Lenses were collected from 199 subjects at the 1-month visit, of which 104 were from the test group and 95 were from the control group. After 1 month, there was no significant difference in the rates of sterile lenses between the two groups (76.9% vs. 69.5% [p = 0.263], test vs. control, respectively). The difference in the mean levels of microorganisms recovered from contact lens samples of the test and control groups was also not significantly different (mean [SD], 437  vs. 481  CFU/lens [p = 0.540], test vs. control, respectively). Gram-positive bacteria were less frequently recovered from contact lens samples from the test group compared to the control group (1.9% vs. 10.5% [p = 0.015], test vs. control, respectively; Fig. 9). There was no significant difference between the two subject groups in the frequency of GNB (20.2% vs. 21.1% [p = 1.000], test vs. control, respectively; Fig. 9) or fungus (1.0% vs. 0% [p = 1.000], test vs. control, respectively) isolated from worn lenses. Corneal infiltrative events were, however, associated with contamination of lenses with GNB (CIE events: 7.3% vs. 0.6% [p = 0.029], GNB contamination vs. no GNB contamination; Fig. 10). Furthermore, higher levels of GNB contamination on lenses were also associated with CIE events (5.7 ± 3.8 vs. 1.8 ± 3.1 log CFU/lens [p = 0.014], CIE event vs. no CIE event; Fig. 11).
The microorganism species recovered from the worn contact lenses of test and control groups are summarized in Table 2.
The study was designed as a proof-of-principle investigation to assess whether in vivo bacterial reduction through antimicrobial drops has the potential to reduce the incidence of adverse events, specifically bacterially driven corneal inflammatory events. The fourth-generation fluoroquinolone, moxifloxacin, was chosen because of its broad spectrum of activity against GNB and GPB, low toxicity,32 and low rate of bacterial resistance.24
The study did not show a significant reduction in inflammatory adverse events in the group instilling antibiotic drops. Previous studies have shown GNB contamination of lenses to be associated with inflammatory adverse events of IK and CLARE8,27,33 and lens contamination by GPB associated with the development of CLPU events.28,29 The results of the current study seem to indicate that, in the group instilling antibiotic drops, there was reduced incidence of adverse events related to GPB (CLPU) but not for adverse events associated with GNB (CLARE and IK). Antibiotic instillation resulted in a reduction in the rate and levels of GPB being recovered from the lower lid margin, and this reduction in levels of GPB on lids was also seen in a similar study using 42 subjects who instilled tobramycin drops twice daily during lens wear.25 As with ocular swabs, GPB were less frequently recovered from the lenses of subjects in the test group compared to those in the control group. A concomitantly lower rate of GPB contamination on lenses and eyelid in the subjects instilling antibiotic drops might account for the relatively low incidence of CLPU and asymptomatic infiltrates in the test group.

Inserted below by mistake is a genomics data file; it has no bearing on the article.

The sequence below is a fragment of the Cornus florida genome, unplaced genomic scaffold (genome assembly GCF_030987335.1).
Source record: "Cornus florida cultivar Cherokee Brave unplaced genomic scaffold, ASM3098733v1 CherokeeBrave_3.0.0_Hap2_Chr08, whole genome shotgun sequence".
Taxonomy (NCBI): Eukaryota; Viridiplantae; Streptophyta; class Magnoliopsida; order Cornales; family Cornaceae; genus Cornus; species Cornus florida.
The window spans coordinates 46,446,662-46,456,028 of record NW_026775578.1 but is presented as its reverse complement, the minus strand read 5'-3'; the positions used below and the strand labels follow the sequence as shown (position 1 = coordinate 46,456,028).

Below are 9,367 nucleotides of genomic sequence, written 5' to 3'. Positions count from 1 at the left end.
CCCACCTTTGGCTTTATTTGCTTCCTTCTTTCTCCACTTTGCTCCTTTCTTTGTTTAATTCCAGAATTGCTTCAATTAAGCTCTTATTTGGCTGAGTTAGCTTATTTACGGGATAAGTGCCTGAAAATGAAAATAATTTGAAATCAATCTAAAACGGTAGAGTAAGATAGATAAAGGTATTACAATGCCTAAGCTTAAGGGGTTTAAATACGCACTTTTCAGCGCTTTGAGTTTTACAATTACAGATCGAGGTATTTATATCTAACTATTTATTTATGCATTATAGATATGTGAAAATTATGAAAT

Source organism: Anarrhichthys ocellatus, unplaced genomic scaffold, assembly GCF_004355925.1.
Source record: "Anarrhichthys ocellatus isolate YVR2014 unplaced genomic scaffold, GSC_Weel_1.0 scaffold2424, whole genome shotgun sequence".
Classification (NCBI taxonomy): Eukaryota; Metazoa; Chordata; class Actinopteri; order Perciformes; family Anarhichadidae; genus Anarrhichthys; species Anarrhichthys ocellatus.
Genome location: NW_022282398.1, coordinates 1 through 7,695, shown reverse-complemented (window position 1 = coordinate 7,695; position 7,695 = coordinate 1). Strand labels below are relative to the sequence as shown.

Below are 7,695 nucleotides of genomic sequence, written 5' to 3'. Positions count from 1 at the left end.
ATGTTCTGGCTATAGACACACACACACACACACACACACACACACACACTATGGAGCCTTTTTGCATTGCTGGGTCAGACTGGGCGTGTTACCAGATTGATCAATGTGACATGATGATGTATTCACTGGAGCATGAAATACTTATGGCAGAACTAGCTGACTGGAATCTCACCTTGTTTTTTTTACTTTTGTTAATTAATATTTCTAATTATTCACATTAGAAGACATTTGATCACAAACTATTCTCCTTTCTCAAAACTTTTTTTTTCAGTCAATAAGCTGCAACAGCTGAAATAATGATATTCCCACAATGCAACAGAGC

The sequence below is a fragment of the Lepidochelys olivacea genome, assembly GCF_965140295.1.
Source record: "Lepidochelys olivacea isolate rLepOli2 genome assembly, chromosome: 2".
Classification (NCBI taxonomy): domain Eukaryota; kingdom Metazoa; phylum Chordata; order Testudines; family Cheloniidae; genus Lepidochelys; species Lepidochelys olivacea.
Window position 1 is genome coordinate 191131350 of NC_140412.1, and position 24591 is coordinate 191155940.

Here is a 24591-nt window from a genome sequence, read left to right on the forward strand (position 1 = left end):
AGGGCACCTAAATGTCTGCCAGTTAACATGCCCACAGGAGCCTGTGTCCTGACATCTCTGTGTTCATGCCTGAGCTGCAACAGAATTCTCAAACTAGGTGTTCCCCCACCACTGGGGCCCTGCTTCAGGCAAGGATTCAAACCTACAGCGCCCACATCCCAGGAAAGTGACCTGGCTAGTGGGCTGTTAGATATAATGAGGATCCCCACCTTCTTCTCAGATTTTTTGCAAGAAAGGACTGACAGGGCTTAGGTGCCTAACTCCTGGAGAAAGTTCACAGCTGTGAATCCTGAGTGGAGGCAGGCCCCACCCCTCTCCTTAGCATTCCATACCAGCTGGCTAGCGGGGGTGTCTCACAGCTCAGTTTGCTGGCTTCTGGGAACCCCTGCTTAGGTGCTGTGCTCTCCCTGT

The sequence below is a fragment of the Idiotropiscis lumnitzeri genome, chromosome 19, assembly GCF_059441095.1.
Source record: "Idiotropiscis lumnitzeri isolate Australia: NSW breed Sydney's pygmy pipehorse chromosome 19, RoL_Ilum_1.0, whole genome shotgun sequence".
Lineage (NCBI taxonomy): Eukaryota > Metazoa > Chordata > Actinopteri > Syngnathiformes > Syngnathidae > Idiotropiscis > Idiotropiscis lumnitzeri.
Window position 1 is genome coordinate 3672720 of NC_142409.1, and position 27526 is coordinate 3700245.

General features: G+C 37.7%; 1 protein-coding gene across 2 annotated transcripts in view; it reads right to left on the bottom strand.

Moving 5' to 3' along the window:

Antibiotic instillation in the current study did not seem to influence the colonization of GNB on the lenses and the eyelid. Although moxifloxacin has a broad spectrum of activity, it has been shown to be more effective against GPB than against GNB.32,34 The lack of change to GNB or microbially driven adverse events such as CLARE or IK often caused by GNB but the apparent reduction in CLPU and asymptomatic infiltrates, which are more often associated with GPB,35,36 might indicate a different timing for the contamination of lenses. It may be that GNB colonization of lenses occurs randomly at any time during the day, whereas GPB contamination may occur more frequently in the mornings or evenings, when antibiotic drops were instilled. A study that examined contact lens contamination during increasing duration of lens wear demonstrated that GPB contamination was common but GNB contamination was sporadic.37 The sporadic nature of GNB contamination suggests that, even if an alternative antibiotic with better GNB efficacy had been used, this may not have affected the event rates in the test group. This suggests that, to control microbial contamination of lenses, there needs to be the continuous presence of an antimicrobial drops, such as would be given with silver, fimbrolide, selenium or melimine-coated lenses.17,19,21
The Indian environment imposes a more challenging climate and environmental condition, with a previous study also reporting more frequent contact lens contamination in an Indian population.38 This could explain the higher rates of inflammatory events after 1 month in the control group (2.0% of participant-eyes) compared to the first-month incidence rates in studies conducted in the United States using the same lens and wear schedule (0.6% [Donshik et al.30] and 1.0% [McNally et al.29]). Furthermore, the population of the current study was predominantly male (83%), young (23.7 years), and neophyte contact lens wearers (55%), which is different from the broader international contact lens wearing population, which is female (67%), older (31.7 years), and experienced (approximately 66%).39 These differences (climate, environment, and demographic) may limit the ability to generalize the results from the current study to other parts of the world where contact lenses are worn.